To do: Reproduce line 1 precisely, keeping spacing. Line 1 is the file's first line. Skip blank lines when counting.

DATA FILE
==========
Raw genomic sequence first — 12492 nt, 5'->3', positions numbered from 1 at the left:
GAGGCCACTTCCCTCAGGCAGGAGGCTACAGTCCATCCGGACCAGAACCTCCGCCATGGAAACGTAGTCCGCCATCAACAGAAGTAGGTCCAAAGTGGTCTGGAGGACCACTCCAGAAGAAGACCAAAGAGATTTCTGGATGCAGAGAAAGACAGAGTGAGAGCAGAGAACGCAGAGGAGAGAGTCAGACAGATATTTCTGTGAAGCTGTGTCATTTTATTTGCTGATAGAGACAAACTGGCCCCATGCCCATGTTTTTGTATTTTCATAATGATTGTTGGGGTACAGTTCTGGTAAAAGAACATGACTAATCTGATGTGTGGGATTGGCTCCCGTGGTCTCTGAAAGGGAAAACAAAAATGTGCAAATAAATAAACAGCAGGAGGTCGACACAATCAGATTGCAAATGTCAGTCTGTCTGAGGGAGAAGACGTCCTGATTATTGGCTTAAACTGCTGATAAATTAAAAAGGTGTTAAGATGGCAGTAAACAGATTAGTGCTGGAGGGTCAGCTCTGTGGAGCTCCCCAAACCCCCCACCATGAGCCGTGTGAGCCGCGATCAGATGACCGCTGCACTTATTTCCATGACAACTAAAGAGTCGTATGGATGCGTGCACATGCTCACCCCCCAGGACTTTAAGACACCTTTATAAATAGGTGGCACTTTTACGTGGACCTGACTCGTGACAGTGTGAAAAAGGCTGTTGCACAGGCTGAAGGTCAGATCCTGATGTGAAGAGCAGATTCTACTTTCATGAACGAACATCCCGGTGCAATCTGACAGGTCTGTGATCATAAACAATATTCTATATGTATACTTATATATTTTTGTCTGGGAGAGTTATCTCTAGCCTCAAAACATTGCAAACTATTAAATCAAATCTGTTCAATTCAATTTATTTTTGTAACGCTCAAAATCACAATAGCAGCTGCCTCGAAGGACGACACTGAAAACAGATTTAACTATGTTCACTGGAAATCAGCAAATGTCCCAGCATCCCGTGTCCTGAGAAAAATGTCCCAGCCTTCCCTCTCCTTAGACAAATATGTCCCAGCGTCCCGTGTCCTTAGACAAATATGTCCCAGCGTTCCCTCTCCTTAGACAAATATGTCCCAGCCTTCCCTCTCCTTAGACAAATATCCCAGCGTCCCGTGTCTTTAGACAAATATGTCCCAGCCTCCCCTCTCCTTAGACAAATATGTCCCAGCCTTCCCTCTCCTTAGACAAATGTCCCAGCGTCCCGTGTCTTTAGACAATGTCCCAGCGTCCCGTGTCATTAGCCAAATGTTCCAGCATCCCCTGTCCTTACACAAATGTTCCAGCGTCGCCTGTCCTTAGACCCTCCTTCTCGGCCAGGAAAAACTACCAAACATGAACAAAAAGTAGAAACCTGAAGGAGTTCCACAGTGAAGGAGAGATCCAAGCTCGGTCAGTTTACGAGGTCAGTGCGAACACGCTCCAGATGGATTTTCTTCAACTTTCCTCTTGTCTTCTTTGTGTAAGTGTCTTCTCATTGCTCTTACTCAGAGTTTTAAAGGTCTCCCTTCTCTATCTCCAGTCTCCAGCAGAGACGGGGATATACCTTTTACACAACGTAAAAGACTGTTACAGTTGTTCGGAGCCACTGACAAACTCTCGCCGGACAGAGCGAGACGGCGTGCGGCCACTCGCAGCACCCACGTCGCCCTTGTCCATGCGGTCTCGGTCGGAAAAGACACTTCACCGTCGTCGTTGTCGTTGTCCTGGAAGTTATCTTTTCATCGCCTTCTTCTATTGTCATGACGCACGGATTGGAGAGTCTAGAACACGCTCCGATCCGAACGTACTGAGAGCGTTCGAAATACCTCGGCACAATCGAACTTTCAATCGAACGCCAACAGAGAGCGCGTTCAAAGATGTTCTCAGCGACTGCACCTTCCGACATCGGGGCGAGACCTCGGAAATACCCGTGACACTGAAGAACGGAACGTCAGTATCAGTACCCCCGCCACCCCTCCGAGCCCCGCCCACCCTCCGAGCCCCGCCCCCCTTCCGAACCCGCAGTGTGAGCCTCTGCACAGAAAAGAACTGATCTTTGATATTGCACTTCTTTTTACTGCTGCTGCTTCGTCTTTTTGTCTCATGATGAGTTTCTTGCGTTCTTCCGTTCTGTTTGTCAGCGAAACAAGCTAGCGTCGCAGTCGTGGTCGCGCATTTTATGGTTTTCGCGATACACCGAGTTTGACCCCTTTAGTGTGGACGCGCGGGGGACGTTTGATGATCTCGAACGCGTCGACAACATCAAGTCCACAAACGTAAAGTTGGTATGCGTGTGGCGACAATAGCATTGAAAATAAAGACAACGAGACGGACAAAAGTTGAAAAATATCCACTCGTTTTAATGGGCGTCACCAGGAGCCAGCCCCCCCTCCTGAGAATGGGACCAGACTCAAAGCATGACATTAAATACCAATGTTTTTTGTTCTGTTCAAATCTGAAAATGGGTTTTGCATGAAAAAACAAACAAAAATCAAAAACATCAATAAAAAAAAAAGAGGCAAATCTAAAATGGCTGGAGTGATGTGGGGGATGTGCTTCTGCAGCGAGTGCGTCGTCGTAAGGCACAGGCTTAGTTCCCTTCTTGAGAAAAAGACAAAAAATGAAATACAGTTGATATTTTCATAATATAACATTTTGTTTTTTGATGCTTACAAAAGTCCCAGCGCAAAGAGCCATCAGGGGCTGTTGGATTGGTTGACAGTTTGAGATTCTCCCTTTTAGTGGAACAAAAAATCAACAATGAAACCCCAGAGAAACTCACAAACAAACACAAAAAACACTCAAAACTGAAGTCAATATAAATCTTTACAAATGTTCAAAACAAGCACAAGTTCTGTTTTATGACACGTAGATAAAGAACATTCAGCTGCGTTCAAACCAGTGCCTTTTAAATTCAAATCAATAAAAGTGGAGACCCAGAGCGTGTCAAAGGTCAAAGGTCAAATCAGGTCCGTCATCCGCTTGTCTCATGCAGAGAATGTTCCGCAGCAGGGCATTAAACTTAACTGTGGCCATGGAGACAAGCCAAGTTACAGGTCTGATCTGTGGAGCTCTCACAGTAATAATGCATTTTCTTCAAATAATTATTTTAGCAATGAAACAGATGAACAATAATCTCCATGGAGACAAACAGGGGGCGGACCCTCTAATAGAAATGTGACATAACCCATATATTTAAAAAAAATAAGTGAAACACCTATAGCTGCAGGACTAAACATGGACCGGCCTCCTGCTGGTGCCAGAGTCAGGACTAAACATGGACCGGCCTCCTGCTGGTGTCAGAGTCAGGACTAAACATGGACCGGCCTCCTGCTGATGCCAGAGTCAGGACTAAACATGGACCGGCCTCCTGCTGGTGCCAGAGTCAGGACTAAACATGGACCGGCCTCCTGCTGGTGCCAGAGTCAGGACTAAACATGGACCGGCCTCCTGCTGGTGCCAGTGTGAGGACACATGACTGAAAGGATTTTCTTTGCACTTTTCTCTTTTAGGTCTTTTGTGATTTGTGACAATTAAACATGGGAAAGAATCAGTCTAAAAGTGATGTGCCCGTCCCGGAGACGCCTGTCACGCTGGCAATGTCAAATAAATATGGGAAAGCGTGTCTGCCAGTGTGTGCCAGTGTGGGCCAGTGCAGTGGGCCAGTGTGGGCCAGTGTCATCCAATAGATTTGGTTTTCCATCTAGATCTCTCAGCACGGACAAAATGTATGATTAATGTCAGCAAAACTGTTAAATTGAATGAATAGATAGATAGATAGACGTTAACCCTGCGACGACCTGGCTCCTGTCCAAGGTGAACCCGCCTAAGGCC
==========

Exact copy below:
Raw genomic sequence first — 12492 nt, 5'->3', positions numbered from 1 at the left: